TA_E_ACCOUNT_CANCELED:
                MsgBox('Can''t activate because the LimeLM account is cancelled.', mbError, MB_OK); 
              TA_OK: // successful
              begin
                activated := true;
                Result := True
                exit;
              end
              
              else
                MsgBox('Failed to activate. Error code: ' + IntToStr(ret), mbError, MB_OK);
            end;
            Result := False
        end else begin
            MsgBox('You must enter a valid product key. Error code: ' + IntToStr(ret), mbError, MB_OK);
            Result := False;
        end;
    end else
        Result := True;
end;

Note: there are lots of ways you can handle bad product keys or failure to activate. This example shows the strictest possible handling of the failures. That is, if either the product key is invalid (or missing) or the activation fails then the installer will prevent the user from continuing. This is not the best end-user experience. A better way to handle this might be to silently fail, and then let the user enter a valid product key and/or activate later when they're using your application. See Using TurboActivate to learn how to integrate TurboActivate within your application.

Step 7 (Alternative). Asking for a serial, but continuing if none is entered

Here's the more user-friendly alternative of the "NextButtonClick" function (as compared to the one above and included in TurboActivate.iss). This version will let the user continue with the installation if either the product key is invalid or the activation fails:

function NextButtonClick(CurPage: Integer): Boolean;
var
  ret: LongInt;
begin

    if CurPage = wpWelcome then begin
        // get the handle for your version GUID
        taHandle := TA_GetHandle(VERSION_GUID);

        // error handling code
        if taHandle = 0 then begin
            MsgBox('Failed to get the TurboActivate handle. Make sure the TurboActivate.dat file is included with your installer and you''re using the correct VersionGUID.', mbError, MB_OK);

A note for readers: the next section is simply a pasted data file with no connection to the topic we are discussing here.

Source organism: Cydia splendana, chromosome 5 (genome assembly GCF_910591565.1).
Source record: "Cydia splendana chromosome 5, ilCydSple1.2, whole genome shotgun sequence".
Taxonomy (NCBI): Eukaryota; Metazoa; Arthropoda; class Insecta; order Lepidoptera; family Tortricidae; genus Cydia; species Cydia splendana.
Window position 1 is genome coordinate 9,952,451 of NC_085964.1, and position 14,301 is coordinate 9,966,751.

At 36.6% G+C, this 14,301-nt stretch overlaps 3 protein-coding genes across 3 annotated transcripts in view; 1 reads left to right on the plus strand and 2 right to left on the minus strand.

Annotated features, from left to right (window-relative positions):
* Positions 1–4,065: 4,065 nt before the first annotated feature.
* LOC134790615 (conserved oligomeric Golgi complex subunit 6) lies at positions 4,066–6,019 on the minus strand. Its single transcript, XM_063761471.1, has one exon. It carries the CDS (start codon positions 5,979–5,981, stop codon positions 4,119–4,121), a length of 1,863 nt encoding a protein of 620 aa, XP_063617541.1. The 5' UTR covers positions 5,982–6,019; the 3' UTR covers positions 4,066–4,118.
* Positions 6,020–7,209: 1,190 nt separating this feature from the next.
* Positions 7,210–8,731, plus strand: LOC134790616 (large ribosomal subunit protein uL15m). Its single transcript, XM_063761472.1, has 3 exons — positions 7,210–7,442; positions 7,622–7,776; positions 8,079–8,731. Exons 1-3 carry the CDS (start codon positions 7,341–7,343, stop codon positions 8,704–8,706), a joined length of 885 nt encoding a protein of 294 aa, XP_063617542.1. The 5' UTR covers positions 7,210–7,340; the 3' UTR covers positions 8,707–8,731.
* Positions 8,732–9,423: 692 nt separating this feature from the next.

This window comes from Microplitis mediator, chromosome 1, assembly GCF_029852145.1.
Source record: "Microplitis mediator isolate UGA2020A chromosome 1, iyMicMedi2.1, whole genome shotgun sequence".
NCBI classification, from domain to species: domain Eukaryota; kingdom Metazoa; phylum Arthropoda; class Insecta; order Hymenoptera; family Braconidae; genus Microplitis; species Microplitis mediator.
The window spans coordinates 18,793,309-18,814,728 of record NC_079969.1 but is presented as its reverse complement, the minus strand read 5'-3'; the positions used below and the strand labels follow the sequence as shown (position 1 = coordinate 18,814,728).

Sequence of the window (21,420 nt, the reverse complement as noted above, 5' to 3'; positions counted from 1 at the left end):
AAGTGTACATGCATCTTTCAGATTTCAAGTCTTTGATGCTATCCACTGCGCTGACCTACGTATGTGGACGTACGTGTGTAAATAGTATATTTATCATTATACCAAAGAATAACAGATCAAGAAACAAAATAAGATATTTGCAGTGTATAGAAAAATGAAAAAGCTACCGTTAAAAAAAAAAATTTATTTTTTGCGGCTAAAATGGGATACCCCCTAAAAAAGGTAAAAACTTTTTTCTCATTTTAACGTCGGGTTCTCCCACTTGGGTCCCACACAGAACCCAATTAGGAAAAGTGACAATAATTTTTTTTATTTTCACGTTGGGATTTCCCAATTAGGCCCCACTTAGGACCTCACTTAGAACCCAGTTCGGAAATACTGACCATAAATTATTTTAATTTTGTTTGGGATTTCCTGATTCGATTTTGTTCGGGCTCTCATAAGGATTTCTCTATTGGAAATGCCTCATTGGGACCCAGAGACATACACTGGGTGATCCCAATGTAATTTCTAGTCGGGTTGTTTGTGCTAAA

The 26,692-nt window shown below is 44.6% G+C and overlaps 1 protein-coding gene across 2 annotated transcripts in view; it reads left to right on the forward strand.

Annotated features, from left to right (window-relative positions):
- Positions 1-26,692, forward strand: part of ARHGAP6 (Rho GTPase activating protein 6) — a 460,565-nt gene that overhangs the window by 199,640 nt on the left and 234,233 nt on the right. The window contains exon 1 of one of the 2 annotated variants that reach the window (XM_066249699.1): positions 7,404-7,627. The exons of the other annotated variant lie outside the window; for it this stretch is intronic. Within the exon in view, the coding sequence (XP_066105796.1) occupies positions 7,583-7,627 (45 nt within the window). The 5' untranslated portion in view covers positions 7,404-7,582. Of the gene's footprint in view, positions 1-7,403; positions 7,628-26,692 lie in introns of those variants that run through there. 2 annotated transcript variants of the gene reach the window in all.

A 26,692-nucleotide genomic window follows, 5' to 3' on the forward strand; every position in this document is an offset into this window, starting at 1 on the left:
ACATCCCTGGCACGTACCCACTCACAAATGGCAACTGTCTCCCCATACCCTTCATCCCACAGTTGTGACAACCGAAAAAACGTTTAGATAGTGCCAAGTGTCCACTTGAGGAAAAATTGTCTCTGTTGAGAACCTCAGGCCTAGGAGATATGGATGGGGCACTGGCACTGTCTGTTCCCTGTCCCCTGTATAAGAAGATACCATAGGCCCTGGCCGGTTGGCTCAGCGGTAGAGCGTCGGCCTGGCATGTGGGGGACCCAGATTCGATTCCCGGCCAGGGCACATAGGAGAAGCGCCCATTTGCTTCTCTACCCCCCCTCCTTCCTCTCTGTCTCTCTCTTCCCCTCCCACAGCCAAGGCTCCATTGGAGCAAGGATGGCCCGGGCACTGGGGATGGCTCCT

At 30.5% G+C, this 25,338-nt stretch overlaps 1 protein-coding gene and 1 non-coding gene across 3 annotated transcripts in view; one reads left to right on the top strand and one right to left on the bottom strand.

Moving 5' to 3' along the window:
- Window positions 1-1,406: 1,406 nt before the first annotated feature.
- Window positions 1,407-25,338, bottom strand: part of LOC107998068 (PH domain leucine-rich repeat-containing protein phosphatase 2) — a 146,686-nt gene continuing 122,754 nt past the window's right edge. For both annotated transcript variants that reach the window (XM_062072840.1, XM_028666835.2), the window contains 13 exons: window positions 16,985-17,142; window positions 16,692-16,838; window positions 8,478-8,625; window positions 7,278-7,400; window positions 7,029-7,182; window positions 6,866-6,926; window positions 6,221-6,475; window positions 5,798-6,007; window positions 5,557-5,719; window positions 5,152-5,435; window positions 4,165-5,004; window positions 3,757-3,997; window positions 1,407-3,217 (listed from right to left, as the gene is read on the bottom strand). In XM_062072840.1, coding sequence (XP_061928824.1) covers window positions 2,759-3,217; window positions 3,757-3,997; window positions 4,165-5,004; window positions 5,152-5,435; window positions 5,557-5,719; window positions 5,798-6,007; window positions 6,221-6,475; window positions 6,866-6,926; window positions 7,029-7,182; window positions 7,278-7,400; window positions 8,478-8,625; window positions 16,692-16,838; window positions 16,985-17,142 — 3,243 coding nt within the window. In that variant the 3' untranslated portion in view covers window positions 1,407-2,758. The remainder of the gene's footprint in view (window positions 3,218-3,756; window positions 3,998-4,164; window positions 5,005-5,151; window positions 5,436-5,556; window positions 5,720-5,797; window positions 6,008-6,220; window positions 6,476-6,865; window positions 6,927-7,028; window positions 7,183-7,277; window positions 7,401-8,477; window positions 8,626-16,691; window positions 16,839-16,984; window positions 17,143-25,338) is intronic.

Result := False;
            exit;
        end;

        // after the welcome page, check if we're activated
        ret := TA_IsActivated(taHandle);

        if ret = TA_OK then begin
            activated := true;
        end;

    end else if CurPage = PkeyPage.ID then begin

        // check if the product key is valid
        ret := TA_CheckAndSavePKey(taHandle, PkeyPage.Values[0], TA_SYSTEM);

        if ret = TA_OK then begin

            // try to activate, show a specific error if it fails
            ret := TA_Activate(taHandle, 0);

            if ret = 0 then begin
                activated := true;
            end;
        end;
    end;

    // let the user continue whether they're activated or not
    Result := True;
end;

If the user is already activated you should skip the product key page:

function ShouldSkipPage(PageID: Integer): Boolean;
begin
    // skip the "Pkey" page if were already activated
    if (PageID = PkeyPage.ID) and activated then
        Result := True
    else
        Result := False;
end;

Lastly, when your user uninstalls your app, you should deactivate them. You can do this by calling Deactivate() in the CurUninstallStepChanged procedure:

procedure CurUninstallStepChanged(CurUninstallStep: TUninstallStep);
var
  ret: LongInt;
begin
    // Call our function just before the actual uninstall process begins
    if CurUninstallStep = usUninstall then begin

        // get the handle for your version GUID
        taHandle := TA_GetHandleUninstall(VERSION_GUID);

        // error handling code
        if taHandle = 0 then begin
            MsgBox('Failed to get the TurboActivate handle. Make sure the TurboActivate.dat file is included with your installer and you''re using the correct VersionGUID.', mbError, MB_OK);
        end else begin // valid handle

            // deactivate if activated
            if TA_IsActivatedUninstall(taHandle) = TA_OK then begin

                // change the second parameter to "True" if you want to
                // delete the product key from the computer after your app is deactivated
                ret := TA_Deactivate(taHandle, False);


            end;
        end;

        // Now that we're finished with it, unload TurboActivate.dll from memory.
        // We have to do this so that the uninstaller will be able to remove the DLL and the {app} directory.
        UnloadDLL(ExpandConstant('{app}\TurboActivate.dll'));
    end;
end;